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Commentary: No improvement from Hawkeye offense

BY SAM LOUWAGIE | NOVEMBER 26, 2012 6:30 AM

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C.J. Fiedorowicz’s long sigh said it all.

The Iowa tight end was asked if the team’s offense had improved over the course of the 2012 season.

He paused. He looked up at the ceiling.

“Um … We put up 7 points today,” Fiedorowicz said. “That’s not very impressive. We’ve been up and down all year, and that’s just frustrating as a group after all the work we put in.”

That’s a long way to answer the question. A shorter way would be “no.”

The Hawkeyes mustered only 268 yards of offense in an unimpressive 18-17 win over Northern Illinois way back on Sept. 1. They assured everyone that they just needed to work out some first-game kinks under new coordinator Greg Davis, and the offense would run more smoothly.

That game ended up being just their fifth-worst offensive output of the season.

And the team’s very worst output came in its final game, when Iowa gained just 200 yards against Nebraska — after a full season to adjust to its new playbook.

“I think we showed some improvement, but what gets lost sometimes is everyone else is improving, too,” center James Ferentz said. “We didn’t improve fast enough or as much as the other teams. And our record reflects that.”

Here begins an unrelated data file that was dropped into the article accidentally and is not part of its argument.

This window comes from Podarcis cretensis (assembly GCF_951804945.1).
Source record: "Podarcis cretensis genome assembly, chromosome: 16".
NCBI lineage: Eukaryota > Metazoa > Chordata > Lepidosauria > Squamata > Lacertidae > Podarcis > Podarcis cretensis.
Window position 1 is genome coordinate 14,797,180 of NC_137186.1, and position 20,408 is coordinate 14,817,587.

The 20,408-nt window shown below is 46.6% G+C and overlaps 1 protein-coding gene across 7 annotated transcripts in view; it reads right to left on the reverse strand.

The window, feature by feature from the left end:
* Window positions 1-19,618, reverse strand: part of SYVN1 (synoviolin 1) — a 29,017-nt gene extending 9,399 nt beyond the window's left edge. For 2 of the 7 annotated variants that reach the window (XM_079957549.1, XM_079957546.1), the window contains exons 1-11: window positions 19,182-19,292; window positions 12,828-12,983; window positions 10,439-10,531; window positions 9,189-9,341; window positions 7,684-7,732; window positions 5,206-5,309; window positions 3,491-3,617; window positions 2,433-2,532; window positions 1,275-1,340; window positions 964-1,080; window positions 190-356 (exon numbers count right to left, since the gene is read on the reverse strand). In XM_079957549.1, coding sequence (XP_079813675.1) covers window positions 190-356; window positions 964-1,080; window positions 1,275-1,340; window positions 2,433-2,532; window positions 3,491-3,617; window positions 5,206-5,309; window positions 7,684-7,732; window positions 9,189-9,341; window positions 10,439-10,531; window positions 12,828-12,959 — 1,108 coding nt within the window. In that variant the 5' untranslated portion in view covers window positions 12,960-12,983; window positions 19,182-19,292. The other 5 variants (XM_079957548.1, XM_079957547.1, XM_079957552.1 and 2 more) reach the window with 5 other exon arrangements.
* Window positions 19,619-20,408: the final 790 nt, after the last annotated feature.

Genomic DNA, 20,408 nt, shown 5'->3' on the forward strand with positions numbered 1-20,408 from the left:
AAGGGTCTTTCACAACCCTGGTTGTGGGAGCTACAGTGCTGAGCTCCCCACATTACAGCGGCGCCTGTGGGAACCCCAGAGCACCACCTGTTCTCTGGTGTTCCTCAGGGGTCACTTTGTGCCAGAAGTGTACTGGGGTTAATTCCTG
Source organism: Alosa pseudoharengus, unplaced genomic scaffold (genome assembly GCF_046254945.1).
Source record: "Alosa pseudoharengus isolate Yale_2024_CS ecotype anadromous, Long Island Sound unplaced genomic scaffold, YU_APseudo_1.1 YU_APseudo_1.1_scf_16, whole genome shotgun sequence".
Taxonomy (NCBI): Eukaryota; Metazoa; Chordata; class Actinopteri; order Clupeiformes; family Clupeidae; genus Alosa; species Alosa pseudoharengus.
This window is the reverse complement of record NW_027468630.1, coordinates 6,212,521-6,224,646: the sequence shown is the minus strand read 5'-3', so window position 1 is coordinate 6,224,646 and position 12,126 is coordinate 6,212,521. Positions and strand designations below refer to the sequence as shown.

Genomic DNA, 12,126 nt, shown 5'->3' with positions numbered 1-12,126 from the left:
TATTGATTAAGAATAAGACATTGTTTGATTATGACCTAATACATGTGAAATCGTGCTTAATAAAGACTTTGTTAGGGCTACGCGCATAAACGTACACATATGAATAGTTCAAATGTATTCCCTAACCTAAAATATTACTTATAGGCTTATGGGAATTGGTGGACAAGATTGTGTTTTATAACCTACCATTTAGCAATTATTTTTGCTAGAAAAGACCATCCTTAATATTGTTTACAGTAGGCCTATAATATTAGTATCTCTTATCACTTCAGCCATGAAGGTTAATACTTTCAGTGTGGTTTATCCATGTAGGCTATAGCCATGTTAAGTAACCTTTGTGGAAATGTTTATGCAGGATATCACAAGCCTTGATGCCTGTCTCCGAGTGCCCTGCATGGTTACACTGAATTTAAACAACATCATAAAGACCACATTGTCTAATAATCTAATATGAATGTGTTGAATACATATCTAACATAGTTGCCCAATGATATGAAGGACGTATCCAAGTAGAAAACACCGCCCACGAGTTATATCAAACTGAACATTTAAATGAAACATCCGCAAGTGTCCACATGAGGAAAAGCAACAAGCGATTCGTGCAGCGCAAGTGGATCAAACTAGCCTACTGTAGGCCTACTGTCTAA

It isn’t only Iowa’s record that reflects that. You could see it when quarterback James Vandenberg threw the ball to the outside and his receivers ran inside. The Hawkeyes never once cracked 250 passing yards in a game this season, and they only managed 200 in half of their games.

It was hide-your-eyes ugly at the beginning of the season. And while everyone waited for a light bulb to go on, or even for a just a few flashes of an effective offense, it never happened.

“Not only were we learning Coach Davis’ offense, I think he was learning us and our personnel and how we operate,” Vandenberg said. “I think everybody wishes he could’ve hopped in and we started scoring 50 a game, but that’s a little unrealistic.”

But that explanation rings hollow. There’s no evidence that any learning was happening this season. If unfamiliarity with a system was the Iowa offense’s problem, then it would have performed better as the new offense became more familiar.

That, of course, didn’t happen. So maybe the problem was the system itself. Iowa hardly passed the ball over the middle of the field all season, instead opting for short throws to the sideline that rarely worked.

Iowa players seem to like Davis. Vandenberg said he had “as much fun working with him as I’ve ever had.” And maybe the problem was that Iowa’s current talent isn’t built to play in the open field, turning short throws into long gains. Maybe a few recruiting classes will change that.

But maybe not. Davis, like all Iowa assistant coaches, was on a one-year contract this season. Head coach Kirk Ferentz isn’t necessarily tied to the system that was so stagnant this season.

“I’m comfortable with everything right now,” Ferentz said.

He might be the only one.


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